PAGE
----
The FDA approved Abbott’s ($ABT) Absorb bioresorbable stent for the treatment of coronary artery disease, the company announced Tuesday. It is the first approved fully dissolving heart stent.
In coronary artery disease, cholesterol deposits collect along the inner walls of the arteries, which lowers the blood supply to the heart. It is traditionally treated by the insertion of a permanent metallic stent to help prop the artery open, but metal stents come with a number of disadvantages. For example, their permanence means that artery motion is limited for the rest of a patient’s life, and that there is a risk of scar tissue forming within the stent itself, causing the artery to renarrow.
Like metal stents, Absorb treats coronary artery disease by supporting the inner wall of a narrowed artery. It elutes the drug everolimus, which reduces inflammation and the formation of scar tissue and also promotes healing. It is made from a polymer similar to materials used in other absorbable devices, such as sutures.
"No metal means the treated artery can pulse and flex naturally as demands on the heart change with everyday activities. No metal may also reduce the potential of future blockages that occur with permanent metallic stents, and allows easier access to other treatment options should they prove necessary in the patient’s future," said Dr. Gregg Stone, director of cardiovascular research and education at Columbia University Medical Centers' Center for Interventional Vascular Therapy and chairman of the ABSORB clinical trial program, in an Abbott statement.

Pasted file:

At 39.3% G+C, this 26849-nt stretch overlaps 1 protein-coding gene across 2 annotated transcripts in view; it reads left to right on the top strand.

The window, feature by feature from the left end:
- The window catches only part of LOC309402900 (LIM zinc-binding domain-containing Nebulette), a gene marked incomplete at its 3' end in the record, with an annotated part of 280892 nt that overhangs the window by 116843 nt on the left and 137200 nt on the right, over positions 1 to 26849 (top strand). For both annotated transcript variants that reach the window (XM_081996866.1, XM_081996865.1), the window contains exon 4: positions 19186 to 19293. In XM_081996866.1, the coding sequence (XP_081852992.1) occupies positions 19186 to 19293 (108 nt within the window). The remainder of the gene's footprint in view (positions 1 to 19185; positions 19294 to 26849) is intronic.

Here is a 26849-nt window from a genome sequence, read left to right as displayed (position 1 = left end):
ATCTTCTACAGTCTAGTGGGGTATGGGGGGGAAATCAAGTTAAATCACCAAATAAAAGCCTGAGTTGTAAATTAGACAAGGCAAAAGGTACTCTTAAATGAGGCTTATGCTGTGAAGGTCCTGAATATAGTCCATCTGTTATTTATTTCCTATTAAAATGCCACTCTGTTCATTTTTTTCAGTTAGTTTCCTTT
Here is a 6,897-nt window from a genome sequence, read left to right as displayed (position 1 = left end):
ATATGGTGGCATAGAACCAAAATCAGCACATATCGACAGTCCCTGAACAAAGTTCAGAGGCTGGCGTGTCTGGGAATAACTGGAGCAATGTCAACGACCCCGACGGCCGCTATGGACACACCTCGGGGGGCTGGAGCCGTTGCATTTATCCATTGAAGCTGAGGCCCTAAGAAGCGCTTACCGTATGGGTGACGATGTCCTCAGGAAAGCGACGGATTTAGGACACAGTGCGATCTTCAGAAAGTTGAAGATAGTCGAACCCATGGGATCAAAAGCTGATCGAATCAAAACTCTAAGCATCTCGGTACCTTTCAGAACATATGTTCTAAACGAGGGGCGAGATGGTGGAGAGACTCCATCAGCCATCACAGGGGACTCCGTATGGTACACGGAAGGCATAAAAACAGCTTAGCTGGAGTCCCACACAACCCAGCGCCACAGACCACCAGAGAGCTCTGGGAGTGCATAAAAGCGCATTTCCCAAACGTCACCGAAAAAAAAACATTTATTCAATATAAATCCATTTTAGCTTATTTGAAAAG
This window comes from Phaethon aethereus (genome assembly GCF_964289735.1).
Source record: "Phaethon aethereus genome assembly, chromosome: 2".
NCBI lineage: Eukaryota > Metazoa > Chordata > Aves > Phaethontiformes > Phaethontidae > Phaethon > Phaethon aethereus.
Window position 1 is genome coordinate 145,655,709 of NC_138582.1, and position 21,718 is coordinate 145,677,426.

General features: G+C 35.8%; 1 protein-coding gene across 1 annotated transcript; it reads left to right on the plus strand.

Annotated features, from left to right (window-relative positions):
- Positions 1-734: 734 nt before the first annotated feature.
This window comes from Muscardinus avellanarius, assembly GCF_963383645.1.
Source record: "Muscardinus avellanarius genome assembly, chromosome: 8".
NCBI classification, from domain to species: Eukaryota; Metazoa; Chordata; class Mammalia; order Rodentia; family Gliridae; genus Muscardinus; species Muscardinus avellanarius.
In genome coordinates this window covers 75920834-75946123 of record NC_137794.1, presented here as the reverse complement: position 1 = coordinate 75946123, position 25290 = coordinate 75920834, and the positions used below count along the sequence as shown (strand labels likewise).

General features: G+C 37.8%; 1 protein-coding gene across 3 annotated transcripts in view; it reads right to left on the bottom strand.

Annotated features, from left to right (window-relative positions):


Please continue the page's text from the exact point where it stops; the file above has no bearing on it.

According to Abbott, the stent reabsorbs completely within three years of implantation, once it’s done helping the artery heal. The stent breaks down over time into water and carbon dioxide, leaving behind only four “very small” platinum markers embedded in the artery walls to indicate where the implant was placed.
According to the CDC, coronary artery disease is the most common type of heart disease, killing more than 370,000 people each year. The Absorb stent is an alternative treatment for patients who are eligible for angioplasty--treatment with a permanent metal stent--but who would prefer an absorbable device, Dr. Bram Zuckerman, director of the division of cardiovascular devices at the FDA’s CDRH, in the FDA's statement.
The approval comes after a unanimous vote to recommend the device for approval from the FDA’s Circulatory System Devices Panel in March. Abbott pitted Absorb against its Xience metallic drug-eluting stent, finding that they had comparable short- to mid-term outcomes. Abbott plans to make Absorb available to U.S. hospitals, beginning with the interventional cardiology centers that participated in the clinical trials for the device.
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